Arnobius of Sicca was a Feminist

Click to OrderWhen we speak of God, we use a masculine word, but let no thoughtless person accuse us of saying that God, is a man. It is not gender that is expressed but rather his name, its customary meaning and the way in which we habitually use words. The deity is not male, even though his name is of the masculine gender. In contrast, attribute gender to the gods, by calling them either “god” of “goddess.” We cannot believe that God has a body, because if he did, he would have to be either male or female. (Against the Nations, 3.8, ACD vol 1, p38)

We should remember that he is a new convert, coming directly from the rhetorican school of the Greeks.

Update – Suzanne has posted on this passage.

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29 Replies to “Arnobius of Sicca was a Feminist”

  1. right.  I realize Arnobius writes about the Greek philosophers.  But according to rhetoric historian, George Kennedy, philosophy was much different from rhetoric for the “eight greatest Latin fathers of the church” – including Arnobius.  There was a “distrust of philosophy and acceptance of rhetoric” which “seemed to be useful, concrete, and manly.”  Kennedy is talking about the later Roman rhetoric (as formalized by Cicero and Quintilian) with respect to the “Christian Latin writers” (Classical Rhetoric and Its Christian and Secular Tradition from Ancient to Modern Times, 2nd ed, p 146).  Kennedy is quick to note that all of the prominent church fathers were rhetoricians, and five of the eight, including Arnobius, were rhetoric experts before they became Christians.  Of course, Arnobius’s treatise on rhetoric has been lost – so we can’t know for sure how much he formalized from the Greeks.

  2. And yet with the Incarnation, and even before (Gen. 18:1-8, etc.) The Hebrew word Ish is used, and has regard to sex, a male. The first occurrence in the feminine is Gen.2:23, ishah= woman. Therefore, ‘ish= male, or husband a man, in contrast with a woman.  It is rendered “husband” 69 times, “person” 12 times, and once or twice each in thirty-nine different ways.
    But, again, the body of Christ is still “incarnate” at the right hand of the Father. “We also, in our heart of hearts, tend to slur over the risen ‘manhood’ of Jesus, to conceive Him, after death, simply returning into Deity, so that the Resurrection would be no more than a reversal or undoing of the Incarnation.” (CS Lewis, Miracles, page 151)
    Yes, Christ is forever the God-Man!  “He being one Son, dual in nature, not dual in Person. Wherefore we do confess, preaching the truth that Christ is perfect God and perfect Man.” ~ Troparion of the Resurrection (Eastren Orthodox)
    Fr. R.

  3. Your questions are excellent.  If you do read Kennedy, I’d love to hear your thoughts.  To be sure, I read Kennedy with a big grain of salt.  He himself is an aristotelian rhetorician, disparaging of philosophers as if Aristotle was first a rhetorician who disparaged philosophy.  (On Kennedy, on rhetoric, I blogged something once upon a time:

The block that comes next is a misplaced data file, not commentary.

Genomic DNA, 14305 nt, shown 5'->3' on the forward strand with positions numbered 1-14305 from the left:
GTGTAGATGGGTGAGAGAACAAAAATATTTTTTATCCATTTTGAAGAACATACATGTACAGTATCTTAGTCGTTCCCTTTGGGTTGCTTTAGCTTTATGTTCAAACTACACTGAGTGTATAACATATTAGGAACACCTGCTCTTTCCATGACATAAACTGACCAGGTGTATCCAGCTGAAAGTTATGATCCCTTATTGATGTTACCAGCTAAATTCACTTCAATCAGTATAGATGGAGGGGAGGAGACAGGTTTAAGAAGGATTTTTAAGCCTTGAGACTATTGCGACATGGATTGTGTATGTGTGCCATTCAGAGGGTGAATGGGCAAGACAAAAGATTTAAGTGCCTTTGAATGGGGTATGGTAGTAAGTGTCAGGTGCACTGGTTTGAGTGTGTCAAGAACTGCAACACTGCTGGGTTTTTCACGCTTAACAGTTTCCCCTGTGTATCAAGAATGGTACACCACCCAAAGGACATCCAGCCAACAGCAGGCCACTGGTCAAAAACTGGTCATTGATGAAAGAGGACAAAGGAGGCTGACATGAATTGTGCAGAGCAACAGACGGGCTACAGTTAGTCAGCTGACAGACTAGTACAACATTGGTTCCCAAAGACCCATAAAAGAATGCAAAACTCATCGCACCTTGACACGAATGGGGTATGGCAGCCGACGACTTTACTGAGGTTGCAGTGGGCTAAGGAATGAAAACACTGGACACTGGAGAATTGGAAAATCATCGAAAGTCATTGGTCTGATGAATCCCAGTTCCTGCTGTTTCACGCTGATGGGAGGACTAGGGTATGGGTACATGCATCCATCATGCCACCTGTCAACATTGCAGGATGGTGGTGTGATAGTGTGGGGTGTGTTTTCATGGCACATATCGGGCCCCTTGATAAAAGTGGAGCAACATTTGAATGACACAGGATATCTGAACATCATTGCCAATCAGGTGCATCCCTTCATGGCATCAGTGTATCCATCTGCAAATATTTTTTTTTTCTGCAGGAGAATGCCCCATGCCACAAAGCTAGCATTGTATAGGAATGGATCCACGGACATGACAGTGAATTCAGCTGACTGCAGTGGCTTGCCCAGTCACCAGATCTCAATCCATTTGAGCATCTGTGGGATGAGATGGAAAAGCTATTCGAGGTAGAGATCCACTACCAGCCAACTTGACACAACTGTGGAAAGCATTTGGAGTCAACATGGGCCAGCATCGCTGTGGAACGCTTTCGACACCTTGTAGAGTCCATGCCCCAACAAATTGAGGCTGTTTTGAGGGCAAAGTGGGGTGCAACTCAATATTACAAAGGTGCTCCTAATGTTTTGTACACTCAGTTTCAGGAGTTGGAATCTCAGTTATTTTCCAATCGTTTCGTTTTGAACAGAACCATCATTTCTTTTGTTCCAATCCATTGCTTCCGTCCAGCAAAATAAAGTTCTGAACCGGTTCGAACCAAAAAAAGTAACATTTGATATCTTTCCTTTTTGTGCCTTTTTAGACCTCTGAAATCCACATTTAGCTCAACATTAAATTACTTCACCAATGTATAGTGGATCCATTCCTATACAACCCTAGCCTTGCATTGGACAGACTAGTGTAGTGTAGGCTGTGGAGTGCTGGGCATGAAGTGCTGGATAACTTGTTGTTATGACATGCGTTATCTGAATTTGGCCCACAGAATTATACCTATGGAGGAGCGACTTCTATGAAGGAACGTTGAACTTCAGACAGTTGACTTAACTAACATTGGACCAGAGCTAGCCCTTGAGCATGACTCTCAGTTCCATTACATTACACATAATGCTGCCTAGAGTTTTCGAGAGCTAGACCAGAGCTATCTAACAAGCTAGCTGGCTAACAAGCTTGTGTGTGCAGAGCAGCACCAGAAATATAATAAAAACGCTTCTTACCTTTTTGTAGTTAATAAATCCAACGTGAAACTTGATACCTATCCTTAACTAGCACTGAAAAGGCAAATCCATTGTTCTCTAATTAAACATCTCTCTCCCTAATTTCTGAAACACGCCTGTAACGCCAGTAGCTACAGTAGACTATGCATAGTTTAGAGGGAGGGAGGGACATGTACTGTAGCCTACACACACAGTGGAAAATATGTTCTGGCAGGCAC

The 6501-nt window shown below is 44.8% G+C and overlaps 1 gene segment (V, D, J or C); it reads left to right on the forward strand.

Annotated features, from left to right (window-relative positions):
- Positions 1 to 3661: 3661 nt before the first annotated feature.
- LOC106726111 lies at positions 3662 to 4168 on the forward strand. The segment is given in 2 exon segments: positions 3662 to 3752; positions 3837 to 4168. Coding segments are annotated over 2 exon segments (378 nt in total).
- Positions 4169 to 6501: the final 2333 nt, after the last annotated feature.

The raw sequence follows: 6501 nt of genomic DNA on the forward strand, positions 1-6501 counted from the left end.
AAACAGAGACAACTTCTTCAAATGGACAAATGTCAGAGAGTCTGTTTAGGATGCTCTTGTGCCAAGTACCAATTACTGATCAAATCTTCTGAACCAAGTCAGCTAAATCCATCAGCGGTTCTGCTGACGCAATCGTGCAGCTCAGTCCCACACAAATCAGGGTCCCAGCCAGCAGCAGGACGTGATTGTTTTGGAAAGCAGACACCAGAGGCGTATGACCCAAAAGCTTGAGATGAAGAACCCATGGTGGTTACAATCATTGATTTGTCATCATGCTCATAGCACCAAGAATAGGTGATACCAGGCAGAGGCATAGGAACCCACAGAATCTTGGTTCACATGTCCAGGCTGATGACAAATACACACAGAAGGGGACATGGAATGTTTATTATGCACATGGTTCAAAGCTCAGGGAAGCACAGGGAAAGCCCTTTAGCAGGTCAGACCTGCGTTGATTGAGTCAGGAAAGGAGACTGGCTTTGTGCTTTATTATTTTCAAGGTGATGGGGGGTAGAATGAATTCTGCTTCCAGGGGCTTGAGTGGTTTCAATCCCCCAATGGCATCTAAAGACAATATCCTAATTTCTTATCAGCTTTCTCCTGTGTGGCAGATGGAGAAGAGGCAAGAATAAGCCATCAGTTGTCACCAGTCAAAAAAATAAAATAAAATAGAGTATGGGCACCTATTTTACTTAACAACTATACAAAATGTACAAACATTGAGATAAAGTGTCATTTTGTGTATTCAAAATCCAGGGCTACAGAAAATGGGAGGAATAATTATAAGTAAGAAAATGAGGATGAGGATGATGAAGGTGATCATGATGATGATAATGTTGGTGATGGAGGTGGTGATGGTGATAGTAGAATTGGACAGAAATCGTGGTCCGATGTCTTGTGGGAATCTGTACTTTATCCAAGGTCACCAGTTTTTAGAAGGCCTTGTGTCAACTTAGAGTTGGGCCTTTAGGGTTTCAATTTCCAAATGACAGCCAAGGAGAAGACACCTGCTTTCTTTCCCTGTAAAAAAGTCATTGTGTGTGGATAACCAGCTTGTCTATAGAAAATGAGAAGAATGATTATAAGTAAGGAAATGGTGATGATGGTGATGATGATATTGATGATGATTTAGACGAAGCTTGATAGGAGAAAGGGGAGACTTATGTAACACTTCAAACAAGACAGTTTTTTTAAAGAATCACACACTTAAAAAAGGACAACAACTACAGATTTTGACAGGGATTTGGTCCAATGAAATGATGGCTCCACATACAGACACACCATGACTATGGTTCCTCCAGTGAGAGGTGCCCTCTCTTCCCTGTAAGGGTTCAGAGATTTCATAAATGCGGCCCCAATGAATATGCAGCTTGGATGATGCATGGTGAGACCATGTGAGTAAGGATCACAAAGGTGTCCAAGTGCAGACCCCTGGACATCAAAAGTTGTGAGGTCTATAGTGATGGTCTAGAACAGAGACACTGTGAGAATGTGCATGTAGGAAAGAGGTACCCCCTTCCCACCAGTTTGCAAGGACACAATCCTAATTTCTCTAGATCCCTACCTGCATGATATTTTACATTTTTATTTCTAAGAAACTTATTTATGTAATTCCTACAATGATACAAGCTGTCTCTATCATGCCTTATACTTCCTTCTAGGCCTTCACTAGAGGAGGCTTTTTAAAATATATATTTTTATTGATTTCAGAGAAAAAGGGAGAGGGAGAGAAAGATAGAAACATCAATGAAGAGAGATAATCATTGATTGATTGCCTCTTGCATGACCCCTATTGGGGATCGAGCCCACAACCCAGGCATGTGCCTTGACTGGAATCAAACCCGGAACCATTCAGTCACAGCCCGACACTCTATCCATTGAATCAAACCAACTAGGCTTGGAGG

What’s fascinating to me is how little rhetoricians and bible scholars talk in the recent centuries.   Some Greek and Latin terms are actually defined much differently by the respective experts – and the histories diverge.  It’s frustrating when trying to do scholarship that acknowledges both.  Every so often, a theologian will attempt to help rhetoricians, such as BWIII did here:  And rhetoricians such as Kennedy, and James Kinneavy with his Greek Rhetorical Origins of Christian Faith, have tried to show Christianity in terms of their rhetoric historiography.
    But back to your post:  I confess I’ve studied classical rhetoric under the rhetoricians, who mostly see a huge reinterpretation of Greek rhetoric by the Romans, and a bigger reinterpretation of Latin rhetoric then by the Christians.  These distinctions seem much more important to historians of rhetoric per se, than they do to bible scholars or theologians with a historical interest in religious rhetorics.

    Cheers to you, nonetheless, for bringing to the forefront the issues of feminism and gender in rhetoric, even in the rhetoric of one of the earliest Christian rhetoricians!!


  4. But what does the scripture say about men & women?  Awe, now that is the real issue!  We simply cannot overlook the different “roles” of men and women in Scripure and God’s revelation!  But this is just part of the bane of Postmodernism!
    Fr. R.

  5. Yes, this may be the sad situation there. But, we still must maintain the differences that God has chosen for male and female!  I know this issue swings from right to left, but there again we must maintain the balance of Scripture. Yes? I am certainly not advocating the denigration of women…God forbid!  But, today’s “feminism” is hardly neutral either.
    Fr. R.

  6. Joel, the fact that I take this stand (just for balance) causes me more bad mail than you can believe!  And within Evangelical circles!  I come from the opposite end (Church) then yours…liberals!  I mean on scripture and these issues.
    Fr. R.

  7. Joel,
    It is true that some of the early Fathers did not see God in gender. But they did see God as “person”. Perhaps Gen.1:26 is helpful. God or Elohim is a plurality within the divine unity (Augustine). The special dignity of humanity is that as men and women we may reflect and reproduce, at our levels of our own created and creaturely “person” the theos of God. Thus the redeemed are a triune reality of God Himself!
    Fr. R.

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